New Delhi (AFP) - A new Super League to determine qualification for the 50-over World Cup will launch this week but the governing body warned Monday that the cost of staging international cricket will inevitably rise because of the coronavirus pandemic.
World champions England and Ireland will hold the first match in the 13-nation league in Southampton on Thursday.
The seven top-placed nations in the Super League will join hosts India in getting automatic places for the 2023 World Cup.
The International Cricket Council's 12 full members and the Netherlands will take part with each side playing four home and four away three-match series.
COVID-19 has brought havoc to the cricket calendar, with the 50-over and T20 World Cups pushed back. The start of the Super League was also delayed because of the pandemic.
ICC general manager Geoff Allardice said it was working with national boards to find dates for the Super League to be "safely and practically rescheduled" even as "costs will go up" as international cricket returns to action.
"The precautions that need to be taken to ensure the safety of the players and other participants in the matches are going to add an extra layer of cost to the staging of the games," Allardice told a small group of journalists in a video call.
He said that while some countries were already restarting cricket, others were waiting for government clearance.
- Costs hit for six -
Allardice highlighted cost-cutting measures such as allowing just home umpires for internationals but added the ICC has no plan to make special payments to national boards on top of what has already been promised.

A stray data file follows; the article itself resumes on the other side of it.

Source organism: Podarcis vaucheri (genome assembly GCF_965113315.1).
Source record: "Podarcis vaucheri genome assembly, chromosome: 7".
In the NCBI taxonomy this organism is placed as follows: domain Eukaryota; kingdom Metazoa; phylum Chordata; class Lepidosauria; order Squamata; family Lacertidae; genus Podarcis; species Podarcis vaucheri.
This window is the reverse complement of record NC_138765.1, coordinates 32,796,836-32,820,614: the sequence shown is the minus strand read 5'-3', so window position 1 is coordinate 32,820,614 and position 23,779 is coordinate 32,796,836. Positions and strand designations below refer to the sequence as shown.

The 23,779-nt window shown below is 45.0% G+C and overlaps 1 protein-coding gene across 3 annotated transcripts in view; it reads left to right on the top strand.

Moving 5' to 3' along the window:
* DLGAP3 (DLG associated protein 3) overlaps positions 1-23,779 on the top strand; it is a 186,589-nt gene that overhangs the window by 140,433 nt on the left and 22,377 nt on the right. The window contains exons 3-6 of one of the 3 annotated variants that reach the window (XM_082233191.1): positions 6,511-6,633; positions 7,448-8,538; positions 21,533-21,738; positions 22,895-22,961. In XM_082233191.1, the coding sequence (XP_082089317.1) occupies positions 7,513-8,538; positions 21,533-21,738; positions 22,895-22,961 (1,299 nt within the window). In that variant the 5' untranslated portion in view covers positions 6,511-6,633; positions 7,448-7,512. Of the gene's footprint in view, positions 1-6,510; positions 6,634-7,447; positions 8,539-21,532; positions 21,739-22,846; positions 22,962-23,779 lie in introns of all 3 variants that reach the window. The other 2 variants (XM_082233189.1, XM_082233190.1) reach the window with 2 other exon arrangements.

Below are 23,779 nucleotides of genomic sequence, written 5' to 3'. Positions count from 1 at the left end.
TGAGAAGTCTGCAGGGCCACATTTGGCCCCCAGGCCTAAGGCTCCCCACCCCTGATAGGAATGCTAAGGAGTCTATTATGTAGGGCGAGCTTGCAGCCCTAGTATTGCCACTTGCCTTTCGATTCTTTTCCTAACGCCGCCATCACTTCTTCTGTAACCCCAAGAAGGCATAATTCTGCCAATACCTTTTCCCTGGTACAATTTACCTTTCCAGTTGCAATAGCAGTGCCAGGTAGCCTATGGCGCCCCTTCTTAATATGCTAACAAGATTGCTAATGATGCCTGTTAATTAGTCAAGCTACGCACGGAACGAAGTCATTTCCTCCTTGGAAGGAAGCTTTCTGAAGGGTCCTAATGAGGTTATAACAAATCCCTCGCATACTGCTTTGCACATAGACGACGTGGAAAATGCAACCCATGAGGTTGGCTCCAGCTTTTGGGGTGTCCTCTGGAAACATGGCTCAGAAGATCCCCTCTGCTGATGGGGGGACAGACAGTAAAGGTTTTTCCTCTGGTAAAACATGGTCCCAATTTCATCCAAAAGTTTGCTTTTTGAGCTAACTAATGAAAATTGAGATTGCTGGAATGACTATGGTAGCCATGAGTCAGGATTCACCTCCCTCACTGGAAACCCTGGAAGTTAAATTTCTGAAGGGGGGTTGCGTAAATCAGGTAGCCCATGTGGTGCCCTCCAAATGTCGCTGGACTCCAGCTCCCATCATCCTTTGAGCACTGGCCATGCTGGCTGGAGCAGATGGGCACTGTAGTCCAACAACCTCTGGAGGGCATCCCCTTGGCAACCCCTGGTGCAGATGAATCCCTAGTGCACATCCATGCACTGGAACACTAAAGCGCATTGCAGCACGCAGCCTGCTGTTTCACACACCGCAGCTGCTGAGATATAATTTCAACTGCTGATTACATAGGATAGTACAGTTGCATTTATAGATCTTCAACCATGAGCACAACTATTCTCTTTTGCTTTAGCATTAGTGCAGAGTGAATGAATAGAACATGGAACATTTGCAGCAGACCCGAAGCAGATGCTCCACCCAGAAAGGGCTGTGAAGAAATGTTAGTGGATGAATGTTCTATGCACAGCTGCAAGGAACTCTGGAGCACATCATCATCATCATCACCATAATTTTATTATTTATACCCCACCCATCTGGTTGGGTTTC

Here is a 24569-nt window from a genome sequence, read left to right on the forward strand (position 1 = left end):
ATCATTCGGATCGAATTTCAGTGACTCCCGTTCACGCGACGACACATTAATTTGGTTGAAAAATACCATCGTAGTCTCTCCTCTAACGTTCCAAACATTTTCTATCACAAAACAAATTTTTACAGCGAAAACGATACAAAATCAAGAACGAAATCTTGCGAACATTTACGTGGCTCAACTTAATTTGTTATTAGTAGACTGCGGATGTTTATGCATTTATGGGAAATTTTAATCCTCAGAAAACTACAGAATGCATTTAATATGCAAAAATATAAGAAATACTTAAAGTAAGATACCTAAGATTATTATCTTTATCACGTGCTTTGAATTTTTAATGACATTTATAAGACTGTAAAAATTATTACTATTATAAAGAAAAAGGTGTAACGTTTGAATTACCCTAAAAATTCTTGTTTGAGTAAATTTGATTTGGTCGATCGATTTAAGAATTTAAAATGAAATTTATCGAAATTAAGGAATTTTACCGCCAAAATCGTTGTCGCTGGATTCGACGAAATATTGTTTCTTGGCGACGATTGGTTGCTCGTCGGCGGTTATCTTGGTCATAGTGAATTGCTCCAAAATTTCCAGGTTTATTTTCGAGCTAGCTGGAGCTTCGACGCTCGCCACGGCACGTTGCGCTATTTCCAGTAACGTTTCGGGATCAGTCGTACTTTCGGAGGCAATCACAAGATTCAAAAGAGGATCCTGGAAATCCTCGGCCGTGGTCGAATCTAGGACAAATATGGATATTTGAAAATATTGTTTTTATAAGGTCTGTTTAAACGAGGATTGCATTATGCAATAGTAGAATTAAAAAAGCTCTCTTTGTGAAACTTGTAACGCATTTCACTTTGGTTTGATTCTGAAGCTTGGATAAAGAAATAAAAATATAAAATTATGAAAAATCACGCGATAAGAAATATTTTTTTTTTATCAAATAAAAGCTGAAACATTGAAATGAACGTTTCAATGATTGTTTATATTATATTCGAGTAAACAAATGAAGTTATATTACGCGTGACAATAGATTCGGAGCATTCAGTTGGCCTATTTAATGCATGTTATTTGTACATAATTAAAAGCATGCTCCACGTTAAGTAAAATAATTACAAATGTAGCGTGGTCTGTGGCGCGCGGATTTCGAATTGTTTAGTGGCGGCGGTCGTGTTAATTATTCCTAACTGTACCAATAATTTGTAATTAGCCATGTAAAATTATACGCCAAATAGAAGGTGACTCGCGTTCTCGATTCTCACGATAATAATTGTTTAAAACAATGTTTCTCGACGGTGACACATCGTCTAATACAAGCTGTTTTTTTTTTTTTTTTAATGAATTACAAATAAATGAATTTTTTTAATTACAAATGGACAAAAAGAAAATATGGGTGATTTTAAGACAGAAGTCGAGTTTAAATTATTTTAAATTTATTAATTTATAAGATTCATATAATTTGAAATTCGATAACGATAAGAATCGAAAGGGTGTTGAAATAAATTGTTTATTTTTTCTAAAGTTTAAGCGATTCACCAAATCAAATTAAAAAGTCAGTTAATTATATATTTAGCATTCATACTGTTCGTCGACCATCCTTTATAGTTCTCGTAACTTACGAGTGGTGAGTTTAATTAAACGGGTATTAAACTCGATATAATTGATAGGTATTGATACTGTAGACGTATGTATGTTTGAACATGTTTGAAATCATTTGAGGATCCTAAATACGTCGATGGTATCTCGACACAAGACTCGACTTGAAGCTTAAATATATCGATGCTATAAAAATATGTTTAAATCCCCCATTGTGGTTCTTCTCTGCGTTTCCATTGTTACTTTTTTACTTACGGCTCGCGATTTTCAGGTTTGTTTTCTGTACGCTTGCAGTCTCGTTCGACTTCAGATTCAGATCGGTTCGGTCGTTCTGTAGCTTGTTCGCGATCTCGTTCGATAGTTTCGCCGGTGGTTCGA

"The decision last week to move the World Cup back to late 2023 gives us more time to schedule any games lost due to COVID-19 and preserve the integrity of the qualification process, meaning it will be decided on the field of play, which is important," he said in an ICC release.
Under the previous qualifying system, the top eight teams in the ICC rankings were joined by the top two sides from a qualifying tournament to make up the 10-team event held in England last year.
The later qualifying tournament will feature five of the 13 sides that fail to get through directly against five associate nations.
The start of the Super League comes nearly a year after the ICC launched a world Test championship between the nine top-ranked teams.
Allardice said that "at this stage" the ICC wants to keep the world championship on course for a final Lord's in London in June next year. But the competing nations risk a fixture pileup because of the pandemic which has led to multiple postponements.
"We are working with the members on that to try and understand their re-scheduling of the series that are being postponed so that we complete the series in the Test championship," Allardice said.
Cricket came to a grinding halt in March just as England were about to start a world championship series in Sri Lanka.
Since then, a Bangladesh tour of Sri Lanka and South Africa's visit to the West Indies have also been lost. A New Zealand tour of Bangladesh due to start in August has also been postponed. All were to be part of the Test championship.
West Indies are now coming to the end of a series in England and with the Indian Premier League scheduled to start in mid-September time is running out to reschedule Tests.